The court proceedings lasted for five days (8-12 January 1968). Twenty-five witnesses were heard, and the court was shown material evidence [CCE 2.8] confiscated during searches:  NTS books and pamphlets, money and a hectograph, all discovered in Dobrovolsky’s flat; two copies of the Phoenix collection, found in Galanskov’s and Ginzburg’s flats; also an edition of the White Book published abroad in March 1967, and several typewriters, on which the White Book and Phoenix materials had been copied.

The trial was formally open to the public, but admission was by permit. In November 1967 a letter bearing 116 signatures was sent to the Moscow City Court, referring to the current practice of refusing access to public trials, and asking in advance that the signatories should be given the opportunity to attend these proceedings. Not one of the signatories of the letter was given such an opportunity; the procedure used for allocating permits to attend the trial has still not become entirely clear. All that is known is that, apart from a large number of KGB agents and members of Komsomol operational squads, and a few representatives of the legal profession (e.g. only two passes were issued to the Moscow Collegium of Lawyers), the remainder of the audience obtained their permits principally from district committees of the Communist Party.

The closest relatives of the accused were present in the courtroom: Galanskov’s parents, sister and wife; Ginzburg’s fiancée; Dobrovolsky’s mother; Lashkova’s mother; and, after the testimony of witnesses had been heard (i.e. towards the end of the third day of the hearing), Ginzburg’s mother and Dobrovolsky’s wife. On the second day of the hearing Galanskov’s sister Yelena Galanskova was not allowed back into the court after going out for a few minutes to get a breath of fresh air (she was pregnant), allegedly because she had spoken to witnesses who had not yet been questioned. In spite of the severe frost a large number of people gathered near the court building, more especially towards the end of each day’s sessions. The largest number, some one hundred people – not including foreign correspondents and the huge number of informers – assembled on the last day to hear the verdict pronounced.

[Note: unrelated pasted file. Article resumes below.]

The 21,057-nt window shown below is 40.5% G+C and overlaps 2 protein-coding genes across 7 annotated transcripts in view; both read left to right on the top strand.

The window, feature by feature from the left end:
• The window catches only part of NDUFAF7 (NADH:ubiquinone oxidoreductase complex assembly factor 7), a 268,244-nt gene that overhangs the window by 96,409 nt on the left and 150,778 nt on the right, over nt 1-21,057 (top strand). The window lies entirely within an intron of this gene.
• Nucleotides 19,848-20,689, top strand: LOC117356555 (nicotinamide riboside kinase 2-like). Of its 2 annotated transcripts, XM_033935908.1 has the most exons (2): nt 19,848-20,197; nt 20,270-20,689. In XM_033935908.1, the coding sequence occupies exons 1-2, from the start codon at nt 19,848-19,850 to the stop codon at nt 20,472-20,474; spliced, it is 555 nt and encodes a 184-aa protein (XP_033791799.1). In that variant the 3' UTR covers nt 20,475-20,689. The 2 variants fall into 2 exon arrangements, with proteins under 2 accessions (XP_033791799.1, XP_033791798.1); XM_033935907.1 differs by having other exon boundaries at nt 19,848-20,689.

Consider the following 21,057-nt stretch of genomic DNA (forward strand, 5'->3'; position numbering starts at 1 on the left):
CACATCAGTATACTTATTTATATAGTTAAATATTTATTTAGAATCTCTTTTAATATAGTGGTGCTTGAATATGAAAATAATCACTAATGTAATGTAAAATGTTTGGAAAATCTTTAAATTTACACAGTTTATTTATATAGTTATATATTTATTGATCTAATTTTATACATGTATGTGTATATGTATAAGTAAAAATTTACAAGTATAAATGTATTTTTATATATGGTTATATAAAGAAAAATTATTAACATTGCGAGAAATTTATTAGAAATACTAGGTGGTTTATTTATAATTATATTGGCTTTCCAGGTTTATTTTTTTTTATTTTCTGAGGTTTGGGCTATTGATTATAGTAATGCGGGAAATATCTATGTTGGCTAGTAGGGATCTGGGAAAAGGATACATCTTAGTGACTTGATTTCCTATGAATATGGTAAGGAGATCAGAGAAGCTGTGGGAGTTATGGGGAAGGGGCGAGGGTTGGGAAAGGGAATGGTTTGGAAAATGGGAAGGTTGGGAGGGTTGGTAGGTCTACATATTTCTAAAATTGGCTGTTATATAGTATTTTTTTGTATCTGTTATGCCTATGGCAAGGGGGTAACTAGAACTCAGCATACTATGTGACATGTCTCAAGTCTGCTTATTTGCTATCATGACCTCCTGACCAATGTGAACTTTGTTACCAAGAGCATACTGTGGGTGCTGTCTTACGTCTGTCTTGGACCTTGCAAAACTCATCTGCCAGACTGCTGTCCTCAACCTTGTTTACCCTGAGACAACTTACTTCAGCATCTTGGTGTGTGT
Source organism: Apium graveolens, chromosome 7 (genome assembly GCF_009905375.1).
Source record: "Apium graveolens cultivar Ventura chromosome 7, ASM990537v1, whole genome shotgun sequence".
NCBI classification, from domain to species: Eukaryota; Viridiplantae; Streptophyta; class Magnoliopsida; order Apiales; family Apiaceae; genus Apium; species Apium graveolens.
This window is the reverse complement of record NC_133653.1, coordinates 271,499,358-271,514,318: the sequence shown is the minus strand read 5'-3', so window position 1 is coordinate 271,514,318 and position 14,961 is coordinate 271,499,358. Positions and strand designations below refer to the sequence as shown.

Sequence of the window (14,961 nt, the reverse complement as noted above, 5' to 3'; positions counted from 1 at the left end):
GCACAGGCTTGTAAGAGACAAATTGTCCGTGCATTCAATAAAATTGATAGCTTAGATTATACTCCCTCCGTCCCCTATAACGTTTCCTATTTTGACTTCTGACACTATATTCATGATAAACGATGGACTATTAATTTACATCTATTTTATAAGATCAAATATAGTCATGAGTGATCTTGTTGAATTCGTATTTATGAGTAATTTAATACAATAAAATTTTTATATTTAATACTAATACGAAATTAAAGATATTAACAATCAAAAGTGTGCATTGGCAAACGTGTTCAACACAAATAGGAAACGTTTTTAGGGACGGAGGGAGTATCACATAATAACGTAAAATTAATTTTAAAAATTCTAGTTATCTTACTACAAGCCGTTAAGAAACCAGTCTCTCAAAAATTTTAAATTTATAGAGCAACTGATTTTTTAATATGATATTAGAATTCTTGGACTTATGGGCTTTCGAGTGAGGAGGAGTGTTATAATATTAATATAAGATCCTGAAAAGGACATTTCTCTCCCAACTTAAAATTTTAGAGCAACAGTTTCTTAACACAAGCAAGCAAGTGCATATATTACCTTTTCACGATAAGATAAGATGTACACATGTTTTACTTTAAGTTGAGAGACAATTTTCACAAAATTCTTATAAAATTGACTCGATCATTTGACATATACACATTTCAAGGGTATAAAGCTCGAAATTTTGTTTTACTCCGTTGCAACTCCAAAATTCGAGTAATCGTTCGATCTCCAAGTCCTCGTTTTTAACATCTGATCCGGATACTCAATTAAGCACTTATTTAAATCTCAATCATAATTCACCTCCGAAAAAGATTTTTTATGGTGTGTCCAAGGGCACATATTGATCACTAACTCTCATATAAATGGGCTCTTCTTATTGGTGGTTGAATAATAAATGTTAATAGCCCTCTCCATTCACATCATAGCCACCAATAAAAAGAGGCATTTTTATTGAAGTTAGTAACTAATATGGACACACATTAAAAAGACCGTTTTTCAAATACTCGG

The court (the Procurator was Terekhov, the Judge Mironov) sentenced Yury Galanskov to seven years’ imprisonment to be served in strict-regime camps, Alexander Ginzburg to five years, Alexei Dobrovolsky to two years and Vera Lashkova to one year. The lawyers of all four convicted individuals entered appeals.

The appeals were heard in the Russian Supreme Court on 16 April 1968 (Procurator Terekhov, Judge Ostroukhova). The sentence of the Moscow City Court was upheld. Lashkova was released on 17 January 1968, having served her sentence in full. Up to the day of the appeal hearing the three remaining accused were held in Lefortovo Prison (Article 97 of the Russian Criminal [Procedural] Code thus being further infringed).

1.2 Protests about the Trial …



[1] Yury Galanskov had long been an active dissenter (see his writings of 1961). In 1965 he staged a one-man demonstration outside the US embassy in Moscow in protest against the American intervention in the Dominican Republic. [For a more extensive biography, see CCE 28.1.]

[2] By adding Alexei Dobrovolsky [CCE 9.6] who appears, unlike the others, to have had some genuine ties with the émigré Russian group, the NTS, the authorities hoped to induce a highly desirable atmosphere of conspiracy, subversion and foreign links.

According to official documents in the émigré press — see Russkaya mysl (Paris) 7 March 1968 and Possev (Frankfurt) 6 October 1967 — Dobrovolsky was earlier given a three-year sentence in 1958.